Last month, I was honored to join FCC Chairman Tom Wheeler as part of the U.S. delegation to the 2014 International Telecommunication Union’s (ITU) Plenipotentiary Conference (Plenipot) held in Busan, South Korea. Since the conference recently concluded, it seems the appropriate time to share my thoughts about this experience. Before doing so, however, I must express my deep appreciation to the head of the delegation, U.S. Ambassador Daniel Sepulveda of the Department of State, the FCC staff, the members of the U.S. delegation, and all dignitaries with whom I was able to meet, including the newly-elected Secretary-General of the ITU, Mr. Houlin Zhao of China, and Deputy Secretary-General, Mr. Malcom Johnson of the United Kingdom.
As a member of the delegation, I attended the official plenary meetings of the conference, which included the elections for various ITU positions and discussions of various resolutions, and joined U.S.-led bilateral meetings with representatives of countries present at the Plenipot, including Germany and Chile. I attended meetings with a subset of our delegation to discuss U.S. positions on specific issues (e.g., cybersecurity and Internet governance). In addition, I participated in a number of FCC-led bilateral meetings with officials from the regulatory agencies of other countries, including Pakistan, Lebanon, Ghana, Australia and Guinea-Bissau. These meetings put into perspective the high standing that the FCC has internationally, and I was able to share the Commission’s pro-market approach to spectrum auctions, unlicensed spectrum, broadband deployment, and many other issues.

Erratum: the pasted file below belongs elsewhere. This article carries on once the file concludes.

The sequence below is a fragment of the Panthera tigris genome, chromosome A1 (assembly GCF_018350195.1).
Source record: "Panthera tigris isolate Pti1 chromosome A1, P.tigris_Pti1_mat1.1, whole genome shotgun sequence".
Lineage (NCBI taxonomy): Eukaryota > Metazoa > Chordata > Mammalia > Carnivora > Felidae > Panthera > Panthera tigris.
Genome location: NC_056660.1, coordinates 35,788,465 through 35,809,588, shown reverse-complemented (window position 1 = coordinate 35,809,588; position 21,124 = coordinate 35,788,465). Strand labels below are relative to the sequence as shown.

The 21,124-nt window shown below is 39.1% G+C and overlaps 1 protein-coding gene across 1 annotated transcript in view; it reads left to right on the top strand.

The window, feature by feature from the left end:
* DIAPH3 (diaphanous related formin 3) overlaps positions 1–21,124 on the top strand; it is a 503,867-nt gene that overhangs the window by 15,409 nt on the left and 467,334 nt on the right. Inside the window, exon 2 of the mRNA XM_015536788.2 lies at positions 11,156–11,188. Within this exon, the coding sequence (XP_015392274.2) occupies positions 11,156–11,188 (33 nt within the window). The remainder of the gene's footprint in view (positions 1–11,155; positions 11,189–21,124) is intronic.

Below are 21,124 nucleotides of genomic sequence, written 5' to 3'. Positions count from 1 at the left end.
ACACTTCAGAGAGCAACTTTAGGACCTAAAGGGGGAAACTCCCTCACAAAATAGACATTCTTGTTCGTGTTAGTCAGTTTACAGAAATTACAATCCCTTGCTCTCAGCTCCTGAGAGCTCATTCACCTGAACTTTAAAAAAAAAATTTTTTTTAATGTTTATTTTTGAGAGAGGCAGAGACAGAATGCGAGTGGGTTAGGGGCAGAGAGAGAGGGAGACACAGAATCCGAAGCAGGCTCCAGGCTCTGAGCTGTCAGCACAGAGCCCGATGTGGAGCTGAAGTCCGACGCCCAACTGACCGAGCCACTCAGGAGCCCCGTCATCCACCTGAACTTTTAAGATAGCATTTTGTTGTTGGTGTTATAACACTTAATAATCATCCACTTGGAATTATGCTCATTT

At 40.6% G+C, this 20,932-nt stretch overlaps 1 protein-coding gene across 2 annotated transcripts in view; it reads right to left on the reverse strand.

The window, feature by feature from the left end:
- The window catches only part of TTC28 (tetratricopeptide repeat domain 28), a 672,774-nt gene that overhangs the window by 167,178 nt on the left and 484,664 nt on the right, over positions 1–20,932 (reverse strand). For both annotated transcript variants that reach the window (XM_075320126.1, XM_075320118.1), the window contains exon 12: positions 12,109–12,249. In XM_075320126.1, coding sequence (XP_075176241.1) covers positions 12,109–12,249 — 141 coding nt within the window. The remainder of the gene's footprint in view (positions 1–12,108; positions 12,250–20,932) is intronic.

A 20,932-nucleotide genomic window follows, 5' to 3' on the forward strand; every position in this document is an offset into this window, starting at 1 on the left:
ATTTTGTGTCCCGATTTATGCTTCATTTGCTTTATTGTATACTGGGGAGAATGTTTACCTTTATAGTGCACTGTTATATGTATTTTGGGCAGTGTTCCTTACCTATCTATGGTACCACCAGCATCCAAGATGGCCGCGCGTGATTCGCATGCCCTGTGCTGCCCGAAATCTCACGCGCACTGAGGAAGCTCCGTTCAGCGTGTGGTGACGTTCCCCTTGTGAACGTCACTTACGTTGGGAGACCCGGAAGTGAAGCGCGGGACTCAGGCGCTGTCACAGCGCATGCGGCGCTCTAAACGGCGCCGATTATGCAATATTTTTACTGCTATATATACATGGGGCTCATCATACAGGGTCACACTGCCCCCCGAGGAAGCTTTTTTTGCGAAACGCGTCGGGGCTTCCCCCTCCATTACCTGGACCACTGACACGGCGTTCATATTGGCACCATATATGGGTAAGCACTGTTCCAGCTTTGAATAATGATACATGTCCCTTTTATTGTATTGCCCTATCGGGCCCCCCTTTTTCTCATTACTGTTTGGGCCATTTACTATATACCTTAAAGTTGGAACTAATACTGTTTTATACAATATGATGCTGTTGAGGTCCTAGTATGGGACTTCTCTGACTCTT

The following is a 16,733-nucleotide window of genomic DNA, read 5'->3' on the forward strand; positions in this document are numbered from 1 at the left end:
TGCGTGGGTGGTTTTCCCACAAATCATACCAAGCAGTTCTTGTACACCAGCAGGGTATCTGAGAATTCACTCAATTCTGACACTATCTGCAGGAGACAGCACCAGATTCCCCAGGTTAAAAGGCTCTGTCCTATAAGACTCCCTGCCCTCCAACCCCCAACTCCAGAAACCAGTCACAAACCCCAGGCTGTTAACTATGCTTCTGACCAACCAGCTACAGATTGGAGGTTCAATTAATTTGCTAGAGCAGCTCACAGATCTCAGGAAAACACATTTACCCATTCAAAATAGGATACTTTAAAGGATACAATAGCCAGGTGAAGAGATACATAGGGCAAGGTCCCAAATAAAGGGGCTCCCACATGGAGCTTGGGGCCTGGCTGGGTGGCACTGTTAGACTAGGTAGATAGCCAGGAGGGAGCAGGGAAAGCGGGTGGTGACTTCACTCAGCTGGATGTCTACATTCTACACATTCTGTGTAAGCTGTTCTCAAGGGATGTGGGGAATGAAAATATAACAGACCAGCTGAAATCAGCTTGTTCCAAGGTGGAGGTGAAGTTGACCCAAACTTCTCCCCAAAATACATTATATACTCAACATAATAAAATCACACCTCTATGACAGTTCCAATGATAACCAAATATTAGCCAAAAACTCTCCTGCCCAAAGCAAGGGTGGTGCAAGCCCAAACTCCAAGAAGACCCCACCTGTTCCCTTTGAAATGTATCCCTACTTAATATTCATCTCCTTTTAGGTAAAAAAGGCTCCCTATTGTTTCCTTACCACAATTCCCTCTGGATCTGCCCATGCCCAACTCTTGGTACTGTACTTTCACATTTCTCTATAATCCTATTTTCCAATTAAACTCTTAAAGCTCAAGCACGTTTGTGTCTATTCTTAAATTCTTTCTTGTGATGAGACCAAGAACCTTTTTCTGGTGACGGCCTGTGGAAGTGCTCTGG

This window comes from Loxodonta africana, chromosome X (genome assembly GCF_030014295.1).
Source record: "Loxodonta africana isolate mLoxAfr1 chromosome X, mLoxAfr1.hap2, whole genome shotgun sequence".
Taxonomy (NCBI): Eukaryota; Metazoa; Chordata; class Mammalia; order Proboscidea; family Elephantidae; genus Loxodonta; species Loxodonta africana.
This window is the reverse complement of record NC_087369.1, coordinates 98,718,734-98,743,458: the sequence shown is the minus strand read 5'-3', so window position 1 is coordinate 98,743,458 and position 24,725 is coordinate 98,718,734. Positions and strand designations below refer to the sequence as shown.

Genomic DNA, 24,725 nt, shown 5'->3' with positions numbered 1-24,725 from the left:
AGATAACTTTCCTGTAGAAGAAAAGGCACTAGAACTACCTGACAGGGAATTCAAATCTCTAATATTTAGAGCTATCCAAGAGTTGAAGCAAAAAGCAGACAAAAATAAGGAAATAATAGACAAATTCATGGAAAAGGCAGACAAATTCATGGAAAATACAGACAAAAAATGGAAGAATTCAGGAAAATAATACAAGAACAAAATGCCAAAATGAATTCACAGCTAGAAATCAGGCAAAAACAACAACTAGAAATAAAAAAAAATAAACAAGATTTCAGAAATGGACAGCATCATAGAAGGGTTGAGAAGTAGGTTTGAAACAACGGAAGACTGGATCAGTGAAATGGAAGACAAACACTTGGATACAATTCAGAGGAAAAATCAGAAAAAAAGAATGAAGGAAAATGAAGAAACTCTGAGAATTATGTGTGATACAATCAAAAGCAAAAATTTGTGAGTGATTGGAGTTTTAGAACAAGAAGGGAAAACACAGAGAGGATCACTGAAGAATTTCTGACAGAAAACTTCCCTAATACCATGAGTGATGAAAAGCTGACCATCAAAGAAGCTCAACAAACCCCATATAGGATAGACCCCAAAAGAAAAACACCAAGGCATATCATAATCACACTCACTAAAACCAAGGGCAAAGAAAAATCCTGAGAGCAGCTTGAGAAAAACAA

Reports indicate that the 2014 Plenipot was relatively successful in staving off ill-timed or questionable policy proposals, and much credit goes to the U.S. delegation for their commitment and dedication. Based on my short time in Busan and now reviewing the end product, here are my key takeaways:
The Internet Continues to Threaten the Status Quo
At the heart of the issues debated at the 2014 Plenipot was the continued development of the Internet and its remarkable, disruptive capabilities. There was noticeable policy tension between the desire to expand the Internet to all and the impact of the Internet on global economic and political practices. While the countries of the world embrace the benefits that the Internet brings to society and mankind, some are troubled by other changes it can bring.